Introducing: The Bader Bus Company
Aerobility has spent the last 25 years removing barriers making it possible for people to participate in a variety of aviation-related activities regardless of their disability. In their quest to continue to provide more and more challenging experiences, Aerobility aspired to form a flying display team made up of people with disabilities – the first of its kind in the UK.
Charley Bickers of the Douglas Bader Foundation (DBF) wanted to do something in honour of his grandfather, Sir Douglas Bader, who famously defended the nation during the Battle of Britain despite being a double amputee.
The magic of flight brought Aerobilty and the DBF together to form The Bader Bus Company, a three-man display team flying Piper PA-28 Warrior aircraft.
‘Big Ideas don’t happen overnight, and this is a very ambitious project’ Charley explained. ‘Even just selecting the pilots has been a long process. Initially we began with thirteen very capable disabled pilots, and we knew that only the best and most experienced pilots would make it through to the final team’.
Jon Windover, Vice-Chairman of Aerobility said ‘the operational aspects of this project have broken new ground, the Civil Aviation Authority (CAA) granted Display Authorisations to the three team members last month, creating the UK’s first ever display team made up of disabled aviators. Safety comes first, as does the ability to demonstrate aptitude, airmanship and the necessary cognitive skills to pilot the aircraft in this type flying.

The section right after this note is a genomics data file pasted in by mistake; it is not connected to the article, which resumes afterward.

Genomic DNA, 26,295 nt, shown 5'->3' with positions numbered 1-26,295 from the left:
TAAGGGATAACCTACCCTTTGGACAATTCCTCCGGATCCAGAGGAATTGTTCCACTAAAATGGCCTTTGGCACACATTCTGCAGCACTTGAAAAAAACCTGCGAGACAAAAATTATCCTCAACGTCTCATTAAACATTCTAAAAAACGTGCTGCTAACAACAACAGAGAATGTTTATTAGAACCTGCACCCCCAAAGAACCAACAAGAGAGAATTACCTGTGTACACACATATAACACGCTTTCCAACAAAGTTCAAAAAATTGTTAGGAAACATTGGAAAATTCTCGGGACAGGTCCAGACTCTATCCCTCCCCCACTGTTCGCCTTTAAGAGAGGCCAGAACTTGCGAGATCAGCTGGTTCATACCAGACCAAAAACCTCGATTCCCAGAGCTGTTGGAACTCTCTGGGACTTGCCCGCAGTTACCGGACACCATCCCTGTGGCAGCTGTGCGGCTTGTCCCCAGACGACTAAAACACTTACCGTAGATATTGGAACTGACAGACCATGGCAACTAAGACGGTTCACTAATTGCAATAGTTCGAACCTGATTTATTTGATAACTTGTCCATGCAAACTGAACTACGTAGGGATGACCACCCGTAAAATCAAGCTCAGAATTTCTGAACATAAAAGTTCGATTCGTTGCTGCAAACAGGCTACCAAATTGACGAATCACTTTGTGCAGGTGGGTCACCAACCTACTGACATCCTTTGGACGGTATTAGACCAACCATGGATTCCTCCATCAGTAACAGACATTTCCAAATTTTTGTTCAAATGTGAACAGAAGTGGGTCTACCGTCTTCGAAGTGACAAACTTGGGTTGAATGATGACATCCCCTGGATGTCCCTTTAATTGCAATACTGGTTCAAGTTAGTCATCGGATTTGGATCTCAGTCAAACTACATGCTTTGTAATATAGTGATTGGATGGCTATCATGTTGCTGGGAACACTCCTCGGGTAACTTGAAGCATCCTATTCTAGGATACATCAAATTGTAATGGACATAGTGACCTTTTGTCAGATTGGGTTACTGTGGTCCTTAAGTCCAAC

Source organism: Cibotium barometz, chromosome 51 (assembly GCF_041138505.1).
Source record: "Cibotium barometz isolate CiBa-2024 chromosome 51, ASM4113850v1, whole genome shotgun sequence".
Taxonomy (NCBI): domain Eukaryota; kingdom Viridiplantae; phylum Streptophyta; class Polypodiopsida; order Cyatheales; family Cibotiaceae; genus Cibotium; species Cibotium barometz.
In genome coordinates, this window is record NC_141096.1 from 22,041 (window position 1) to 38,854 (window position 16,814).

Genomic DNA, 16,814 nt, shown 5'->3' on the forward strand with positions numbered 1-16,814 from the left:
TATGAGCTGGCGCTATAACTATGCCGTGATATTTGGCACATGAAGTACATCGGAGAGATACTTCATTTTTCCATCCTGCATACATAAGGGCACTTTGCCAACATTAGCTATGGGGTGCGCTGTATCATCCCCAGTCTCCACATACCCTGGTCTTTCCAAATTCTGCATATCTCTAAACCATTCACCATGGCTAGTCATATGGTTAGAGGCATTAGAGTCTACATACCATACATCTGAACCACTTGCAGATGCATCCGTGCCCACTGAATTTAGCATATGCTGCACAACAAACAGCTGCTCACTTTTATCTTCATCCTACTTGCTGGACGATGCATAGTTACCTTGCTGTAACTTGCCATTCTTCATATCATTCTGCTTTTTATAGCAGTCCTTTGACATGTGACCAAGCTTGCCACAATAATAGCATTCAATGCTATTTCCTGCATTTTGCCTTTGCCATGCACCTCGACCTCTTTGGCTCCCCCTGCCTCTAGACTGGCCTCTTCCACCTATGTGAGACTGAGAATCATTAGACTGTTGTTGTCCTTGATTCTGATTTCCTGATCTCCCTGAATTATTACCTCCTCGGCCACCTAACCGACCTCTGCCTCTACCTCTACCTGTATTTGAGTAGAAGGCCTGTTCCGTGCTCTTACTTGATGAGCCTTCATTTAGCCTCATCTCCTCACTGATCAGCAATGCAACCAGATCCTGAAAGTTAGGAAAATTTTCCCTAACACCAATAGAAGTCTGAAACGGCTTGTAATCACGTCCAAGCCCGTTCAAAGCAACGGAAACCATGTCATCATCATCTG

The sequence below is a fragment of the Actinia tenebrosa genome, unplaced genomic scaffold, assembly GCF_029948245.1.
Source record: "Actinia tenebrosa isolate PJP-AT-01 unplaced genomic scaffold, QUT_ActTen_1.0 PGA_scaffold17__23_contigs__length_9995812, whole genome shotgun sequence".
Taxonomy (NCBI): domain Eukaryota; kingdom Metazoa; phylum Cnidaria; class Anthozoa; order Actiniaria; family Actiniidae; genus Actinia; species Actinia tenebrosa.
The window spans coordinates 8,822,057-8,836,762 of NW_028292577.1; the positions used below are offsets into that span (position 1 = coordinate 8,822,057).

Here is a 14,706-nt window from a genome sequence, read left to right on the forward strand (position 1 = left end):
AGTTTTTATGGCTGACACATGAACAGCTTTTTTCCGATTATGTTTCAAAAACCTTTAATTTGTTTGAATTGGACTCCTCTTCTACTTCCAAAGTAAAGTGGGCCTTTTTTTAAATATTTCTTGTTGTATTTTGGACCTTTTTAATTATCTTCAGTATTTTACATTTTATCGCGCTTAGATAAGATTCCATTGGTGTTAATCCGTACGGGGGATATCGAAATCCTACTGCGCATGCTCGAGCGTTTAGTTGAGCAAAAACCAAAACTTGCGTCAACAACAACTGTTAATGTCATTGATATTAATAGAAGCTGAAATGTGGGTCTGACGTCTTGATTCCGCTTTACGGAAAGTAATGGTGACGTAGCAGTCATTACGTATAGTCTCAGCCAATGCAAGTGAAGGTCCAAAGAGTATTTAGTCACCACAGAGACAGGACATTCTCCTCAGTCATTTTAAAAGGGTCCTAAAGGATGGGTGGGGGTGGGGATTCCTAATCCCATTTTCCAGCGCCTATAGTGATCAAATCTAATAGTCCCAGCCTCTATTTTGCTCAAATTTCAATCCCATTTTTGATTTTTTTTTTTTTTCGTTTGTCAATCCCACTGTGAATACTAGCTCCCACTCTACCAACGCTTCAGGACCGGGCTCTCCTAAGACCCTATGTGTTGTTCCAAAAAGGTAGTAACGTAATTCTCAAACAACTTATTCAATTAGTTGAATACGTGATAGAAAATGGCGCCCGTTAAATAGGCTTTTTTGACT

Meet the team
Mike Wildman, Team Captain
Mike has a decorated flying career. As a former RAF pilot, he saw service in the first Gulf War, Bosnia, Somalia and Rwanda. For the last 20 years he has been flying for Virgin Atlantic where he is currently employed part time as a Captain. As a result of a serious motorcycle accident in 2000, numerous failed operations, a deteriorating ability to walk and constant and increasing pain, Mike underwent a below knee amputation on his left leg in January 2017. After recently recieving medical clearance, Mike is now the world's first disabled long-haul commercial pilot.
Barry has a wealth of flying experience behind him. He joined the RAF in 1969 and has flown a range of aircraft, including Whirlwind, Puma, Wessex, Chinook, Gazelle and Jet Ranger. In the 1990 he suffered a significant spinal injury in the Falklands, but using Douglas Bader’s own story, he demonstrated to the Medical Board that despite his disability, he could still fly. The RAF kept him on, and in 2005 he retired and joined the Aerobility charity as an ambassador.
Alan’s dream is to become a commercial pilot. He was injured in motorcycle accident and began flying three days after getting his first prosthetic leg. He still rides his bike, (it’s the first love of his life). Alan was chosen to fly a Spitfire by Prince Harry- the first amputee to do so since Douglas Bader. He has worked for the RAF for 19 years as an aircraft technician.